Tuesday, 18 September 2012

Duncan reviews Doctor Who: A Town Called Mercy

This wasn't bad - it was certainly a lot more dramatic than either of the last two episodes - but it wasn't that good either. What let it down, for me, was not so much that the basic plot structure and resolution was something we have seen many times before - I'd consider that to be an acceptable, if cliched, housing for the meat of the story: Doctor-as-Marshal in the Carry On Cowboy set piece climax. No, what let the episode down for me was that... well, how can I put it?

The Problem

The character of the Doctor in the 2005-2??? "New" Series is, when the writers remember, that of a psychologically damaged war survivor, who needs humans (preferably women, but Bernard Cribbins will do at a pinch) to act as his moral compass. This is fundamentally different to the character of the Doctor in the "Old" Series, and it means that we now quite often see the Doctor act in ways that would have been unthinkable in the period between Hartnell's Doctor learning human morality from Ian and Barbara (it would have been quite a different show if the Doctor had routinely solved his problems by staving people's heads in with rocks) and Eric Saward getting his hands on the Script Editor's job.

The moral dilemma that is one of the iconic scenes of Genesis of the Daleks sees Sarah and the Doctor debate the rights and wrongs of destroying the Daleks in their infancy. Sarah argues for their destruction, but the Doctor cannot do it. Nowadays, the character of the Doctor and the relationship he has with his Companion necessitates that it would be the other way around.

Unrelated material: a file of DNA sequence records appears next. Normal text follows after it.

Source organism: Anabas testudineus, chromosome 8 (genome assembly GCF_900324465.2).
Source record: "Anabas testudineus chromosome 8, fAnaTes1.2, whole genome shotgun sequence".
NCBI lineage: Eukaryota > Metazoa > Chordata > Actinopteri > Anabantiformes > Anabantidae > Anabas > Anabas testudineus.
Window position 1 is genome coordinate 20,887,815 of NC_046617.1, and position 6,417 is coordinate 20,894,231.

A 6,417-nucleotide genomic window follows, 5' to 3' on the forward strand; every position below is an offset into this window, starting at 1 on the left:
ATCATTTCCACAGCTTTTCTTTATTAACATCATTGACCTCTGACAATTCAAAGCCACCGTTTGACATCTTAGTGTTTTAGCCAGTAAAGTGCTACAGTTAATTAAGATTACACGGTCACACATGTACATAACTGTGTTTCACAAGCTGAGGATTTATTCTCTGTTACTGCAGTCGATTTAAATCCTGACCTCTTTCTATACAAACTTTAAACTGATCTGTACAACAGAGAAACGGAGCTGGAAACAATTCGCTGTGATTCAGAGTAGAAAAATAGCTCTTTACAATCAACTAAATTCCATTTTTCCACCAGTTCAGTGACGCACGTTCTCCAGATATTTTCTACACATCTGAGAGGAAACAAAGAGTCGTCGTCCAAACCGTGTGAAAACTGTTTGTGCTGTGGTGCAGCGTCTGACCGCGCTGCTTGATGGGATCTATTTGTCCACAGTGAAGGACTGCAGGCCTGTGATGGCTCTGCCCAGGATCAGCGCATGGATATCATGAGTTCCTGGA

RTD, who introduced the "psychologically damaged war survivor" character traits to the Doctor in 2005, seemed to close off that arc when the Doctor refused to destroy the Daleks in The Parting of the Ways, and if that had been the case then it would have made sense and been a satisfactory closure.

But he couldn't leave it alone. The very next story saw the new Doctor say he would be a man of "no more second chances," and a year later we see the most definitive statement of intent in The Runaway Piece of Shit - the Doctor "needs someone to stop him."

Every time this character trait resurfaces, and in A Town Called Mercy it was particularly dominant - especially in the scene where the Doctor is about to give the villain up to be killed until Amy stops him (even the compassionate Rory was acting out of character here in supporting the Doctor) - I am reminded that this isn't Doctor Who, it's just A TV Programme Called Doctor Who.

1 comment:

  1. The is possibly the most succinct and accurate appraisal of the "Nu" series to date. Superb.